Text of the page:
#LongPlayLove: Wayne Shorter’s Speak No Evil – Celebrating 50 Years by Justin Chadwick [FULL ALBUM STREAM]

IMAGE_soulhead_long_play_love_wayne_shorter_speak_no_evil_12_24_64By Justin Chadwick | @justin_chadwick

Happy 50th Anniversary to Wayne Shorter’s Speak No Evil, originally recorded December 24, 1964.

Commemorating its 75th anniversary this year with an extensive vinyl reissue program, preeminent jazz label Blue Note Records boasts a catalog of recordings that is unfathomably deep and perennially impressive. And beyond the amazing music on offer, I imagine you would be hard-pressed to find anyone who doesn’t appreciate – or, in my case, adore – the gorgeous, iconic cover artwork & photography that are so distinctively Blue Note. Not to mention that Blue Note has provided a treasure trove of songs sampled religiously and reverently by hip-hop producers throughout the years. It’s no great surprise then that the Long Play Love column will celebrate many staples of Blue Note’s rich history in the weeks and months to come.


First up is Wayne Shorter‘s Speak No Evil, recorded fifty years ago on Christmas Eve at the legendary Van Gelder Studio. All iconic figures in their own right, collaborators Freddie Hubbard (trumpet), Herbie Hancock (piano), Ron Carter (bass) and Elvin Jones (drums) joined saxophonist Shorter to produce one of the more cohesive and accessible LPs of Shorter’s 11-album Blue Note tenure that spanned from 1964 to 1970. The subdued, lilting swing of Shorter’s compositions coupled with the quintet’s effortless symbiosis make for a thoroughly gratifying listen, one that showcases Shorter’s masterful command of his instrument, but also elevates the respective strengths of his fellow craftsmen, particularly Hancock.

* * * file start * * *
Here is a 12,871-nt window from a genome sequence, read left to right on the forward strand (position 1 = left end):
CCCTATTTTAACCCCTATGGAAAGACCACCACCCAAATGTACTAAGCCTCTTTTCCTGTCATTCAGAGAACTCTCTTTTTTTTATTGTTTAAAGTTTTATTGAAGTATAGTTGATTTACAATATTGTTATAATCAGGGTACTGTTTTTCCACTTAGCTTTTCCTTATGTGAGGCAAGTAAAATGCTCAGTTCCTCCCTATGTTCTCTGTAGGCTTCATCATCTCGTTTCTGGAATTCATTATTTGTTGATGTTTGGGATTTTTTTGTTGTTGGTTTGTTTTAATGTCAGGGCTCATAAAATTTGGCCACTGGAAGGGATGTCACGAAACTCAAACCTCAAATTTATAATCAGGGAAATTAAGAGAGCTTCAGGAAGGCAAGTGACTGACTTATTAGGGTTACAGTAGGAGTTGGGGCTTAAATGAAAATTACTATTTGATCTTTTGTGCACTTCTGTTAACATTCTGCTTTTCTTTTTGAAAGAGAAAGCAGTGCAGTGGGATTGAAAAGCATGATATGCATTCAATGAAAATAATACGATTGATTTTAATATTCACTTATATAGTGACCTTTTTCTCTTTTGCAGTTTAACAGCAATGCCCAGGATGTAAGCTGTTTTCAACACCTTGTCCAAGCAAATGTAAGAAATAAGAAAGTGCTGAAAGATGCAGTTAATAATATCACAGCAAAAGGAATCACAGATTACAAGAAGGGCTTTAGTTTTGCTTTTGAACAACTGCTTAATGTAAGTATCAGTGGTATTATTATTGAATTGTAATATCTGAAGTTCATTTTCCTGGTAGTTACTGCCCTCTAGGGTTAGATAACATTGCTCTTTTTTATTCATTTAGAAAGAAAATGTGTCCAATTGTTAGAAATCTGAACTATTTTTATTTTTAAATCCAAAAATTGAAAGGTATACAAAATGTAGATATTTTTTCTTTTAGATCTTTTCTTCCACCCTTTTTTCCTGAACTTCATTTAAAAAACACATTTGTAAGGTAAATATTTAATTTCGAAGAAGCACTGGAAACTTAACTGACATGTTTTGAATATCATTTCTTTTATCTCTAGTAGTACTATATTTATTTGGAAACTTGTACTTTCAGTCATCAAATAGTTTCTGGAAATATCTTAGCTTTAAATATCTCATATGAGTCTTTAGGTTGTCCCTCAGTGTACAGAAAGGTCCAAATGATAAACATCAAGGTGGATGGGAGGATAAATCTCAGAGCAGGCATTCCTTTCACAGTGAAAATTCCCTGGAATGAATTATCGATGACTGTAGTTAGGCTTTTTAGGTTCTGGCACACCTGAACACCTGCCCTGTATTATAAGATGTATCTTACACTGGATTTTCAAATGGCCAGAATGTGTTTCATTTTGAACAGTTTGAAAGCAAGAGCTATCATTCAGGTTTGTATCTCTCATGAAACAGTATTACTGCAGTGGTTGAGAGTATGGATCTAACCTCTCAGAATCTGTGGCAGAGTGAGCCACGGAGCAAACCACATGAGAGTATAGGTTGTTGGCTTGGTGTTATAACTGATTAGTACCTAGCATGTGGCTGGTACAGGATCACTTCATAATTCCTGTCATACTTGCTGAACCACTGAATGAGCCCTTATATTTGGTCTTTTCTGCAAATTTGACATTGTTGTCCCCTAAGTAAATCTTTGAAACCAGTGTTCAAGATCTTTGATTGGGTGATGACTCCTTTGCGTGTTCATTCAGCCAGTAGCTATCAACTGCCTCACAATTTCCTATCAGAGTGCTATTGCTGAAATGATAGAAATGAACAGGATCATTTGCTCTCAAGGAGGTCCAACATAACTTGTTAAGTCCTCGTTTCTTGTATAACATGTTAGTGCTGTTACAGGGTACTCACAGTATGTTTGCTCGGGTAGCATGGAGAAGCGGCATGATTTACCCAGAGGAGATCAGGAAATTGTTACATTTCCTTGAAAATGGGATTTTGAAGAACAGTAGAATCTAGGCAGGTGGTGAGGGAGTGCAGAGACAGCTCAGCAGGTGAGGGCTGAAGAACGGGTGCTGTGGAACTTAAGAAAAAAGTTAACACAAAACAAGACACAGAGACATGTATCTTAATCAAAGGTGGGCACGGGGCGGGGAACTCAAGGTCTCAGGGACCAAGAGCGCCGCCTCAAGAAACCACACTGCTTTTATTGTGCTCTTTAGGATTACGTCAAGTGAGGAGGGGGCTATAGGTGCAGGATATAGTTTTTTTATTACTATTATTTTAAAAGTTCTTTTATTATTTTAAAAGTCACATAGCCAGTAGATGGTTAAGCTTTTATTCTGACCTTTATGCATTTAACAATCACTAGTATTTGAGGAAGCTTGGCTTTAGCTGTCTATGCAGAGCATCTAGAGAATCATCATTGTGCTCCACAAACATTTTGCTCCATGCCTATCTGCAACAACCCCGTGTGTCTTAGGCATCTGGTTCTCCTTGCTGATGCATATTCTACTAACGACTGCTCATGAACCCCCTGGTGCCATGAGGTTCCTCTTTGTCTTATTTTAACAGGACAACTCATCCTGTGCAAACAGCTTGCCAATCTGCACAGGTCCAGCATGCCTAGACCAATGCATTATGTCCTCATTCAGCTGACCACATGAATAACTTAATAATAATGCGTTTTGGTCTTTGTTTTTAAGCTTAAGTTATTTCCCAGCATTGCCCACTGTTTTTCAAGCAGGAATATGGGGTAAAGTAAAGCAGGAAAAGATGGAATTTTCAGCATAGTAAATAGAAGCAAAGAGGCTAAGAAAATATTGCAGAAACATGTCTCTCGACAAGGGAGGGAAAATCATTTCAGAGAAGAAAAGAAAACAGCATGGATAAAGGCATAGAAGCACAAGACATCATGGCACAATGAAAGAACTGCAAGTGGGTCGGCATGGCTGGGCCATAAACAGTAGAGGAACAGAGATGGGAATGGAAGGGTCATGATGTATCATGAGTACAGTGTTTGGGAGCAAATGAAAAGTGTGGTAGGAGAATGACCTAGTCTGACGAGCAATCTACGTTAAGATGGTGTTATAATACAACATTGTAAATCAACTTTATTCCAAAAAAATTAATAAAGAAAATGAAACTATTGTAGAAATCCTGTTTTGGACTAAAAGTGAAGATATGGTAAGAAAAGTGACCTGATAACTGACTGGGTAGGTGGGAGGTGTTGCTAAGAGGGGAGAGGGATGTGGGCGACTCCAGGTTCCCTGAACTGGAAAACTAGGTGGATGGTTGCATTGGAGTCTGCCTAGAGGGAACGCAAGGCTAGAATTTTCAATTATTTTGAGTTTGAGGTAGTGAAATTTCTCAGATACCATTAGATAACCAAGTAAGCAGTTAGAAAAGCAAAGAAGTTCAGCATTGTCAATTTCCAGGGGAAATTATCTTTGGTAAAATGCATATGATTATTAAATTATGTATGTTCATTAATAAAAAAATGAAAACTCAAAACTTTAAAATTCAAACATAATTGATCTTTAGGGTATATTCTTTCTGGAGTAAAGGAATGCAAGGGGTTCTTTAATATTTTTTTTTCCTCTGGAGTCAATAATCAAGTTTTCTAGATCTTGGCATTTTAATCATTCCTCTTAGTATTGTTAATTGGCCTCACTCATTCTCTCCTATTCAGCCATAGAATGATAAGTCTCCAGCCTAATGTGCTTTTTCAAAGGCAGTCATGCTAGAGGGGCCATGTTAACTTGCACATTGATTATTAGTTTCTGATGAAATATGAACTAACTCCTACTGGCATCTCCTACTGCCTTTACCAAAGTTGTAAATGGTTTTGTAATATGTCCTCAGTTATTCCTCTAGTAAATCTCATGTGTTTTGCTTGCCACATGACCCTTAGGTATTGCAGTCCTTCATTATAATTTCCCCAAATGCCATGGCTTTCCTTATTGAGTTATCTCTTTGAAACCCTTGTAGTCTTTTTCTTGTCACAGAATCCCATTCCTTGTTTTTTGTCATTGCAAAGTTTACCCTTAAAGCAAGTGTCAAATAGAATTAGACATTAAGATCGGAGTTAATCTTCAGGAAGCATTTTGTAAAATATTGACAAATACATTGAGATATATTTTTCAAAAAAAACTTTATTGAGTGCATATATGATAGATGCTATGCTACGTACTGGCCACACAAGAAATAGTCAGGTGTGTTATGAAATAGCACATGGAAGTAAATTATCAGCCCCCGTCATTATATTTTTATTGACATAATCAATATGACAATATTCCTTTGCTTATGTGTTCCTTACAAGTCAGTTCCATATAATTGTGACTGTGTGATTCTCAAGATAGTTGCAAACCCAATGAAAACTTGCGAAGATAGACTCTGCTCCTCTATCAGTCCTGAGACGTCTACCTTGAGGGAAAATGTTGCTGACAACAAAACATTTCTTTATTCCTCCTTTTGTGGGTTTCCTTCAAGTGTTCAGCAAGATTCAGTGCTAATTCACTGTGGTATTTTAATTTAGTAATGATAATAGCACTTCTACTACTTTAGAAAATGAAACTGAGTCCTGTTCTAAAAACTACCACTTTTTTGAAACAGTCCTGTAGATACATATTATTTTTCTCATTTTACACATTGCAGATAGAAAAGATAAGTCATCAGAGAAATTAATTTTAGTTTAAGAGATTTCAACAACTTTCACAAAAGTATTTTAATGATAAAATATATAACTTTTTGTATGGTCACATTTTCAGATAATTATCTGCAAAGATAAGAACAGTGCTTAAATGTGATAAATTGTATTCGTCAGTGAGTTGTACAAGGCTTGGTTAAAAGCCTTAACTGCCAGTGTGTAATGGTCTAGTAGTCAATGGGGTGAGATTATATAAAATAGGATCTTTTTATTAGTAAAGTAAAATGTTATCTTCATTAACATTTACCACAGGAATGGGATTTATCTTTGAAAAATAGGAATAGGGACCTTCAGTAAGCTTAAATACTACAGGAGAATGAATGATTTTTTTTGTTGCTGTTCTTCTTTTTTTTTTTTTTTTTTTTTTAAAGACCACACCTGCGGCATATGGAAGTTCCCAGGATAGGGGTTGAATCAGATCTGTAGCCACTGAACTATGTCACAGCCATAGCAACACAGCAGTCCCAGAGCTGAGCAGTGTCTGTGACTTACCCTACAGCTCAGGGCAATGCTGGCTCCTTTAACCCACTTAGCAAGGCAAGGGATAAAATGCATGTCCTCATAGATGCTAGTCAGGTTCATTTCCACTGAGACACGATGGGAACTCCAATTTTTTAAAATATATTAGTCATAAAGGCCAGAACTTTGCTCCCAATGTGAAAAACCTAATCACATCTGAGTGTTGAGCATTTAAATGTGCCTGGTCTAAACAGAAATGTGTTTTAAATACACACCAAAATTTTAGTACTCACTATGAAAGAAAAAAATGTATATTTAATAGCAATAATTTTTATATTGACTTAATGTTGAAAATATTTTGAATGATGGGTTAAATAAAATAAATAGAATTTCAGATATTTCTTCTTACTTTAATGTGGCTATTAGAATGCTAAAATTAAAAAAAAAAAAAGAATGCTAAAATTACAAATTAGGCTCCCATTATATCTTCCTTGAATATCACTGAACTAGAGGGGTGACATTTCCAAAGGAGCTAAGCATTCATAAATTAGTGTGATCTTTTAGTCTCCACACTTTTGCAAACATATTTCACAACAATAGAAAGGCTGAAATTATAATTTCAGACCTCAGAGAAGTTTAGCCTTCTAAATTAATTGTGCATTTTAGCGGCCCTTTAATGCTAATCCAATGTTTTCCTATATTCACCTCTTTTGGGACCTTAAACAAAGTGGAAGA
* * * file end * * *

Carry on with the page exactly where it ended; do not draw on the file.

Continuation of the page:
And while the thematic inspiration for many of the album’s compositions (“Witch Hunt,” “Fee-Fi-Fo-Fum,” “Dance Cadaverous”) may be rooted within the eerie realms of the macabre, mystical and occult, the execution of the songs as a whole never sounds dark or foreboding. An essential addition to any jazz collection and an unequivocal highlight of Shorter’s prolific, still-going-strong career.

My Favorite Song: “Infant Eyes”

BUY Wayne Shorter – Speak No EvilStream Here:

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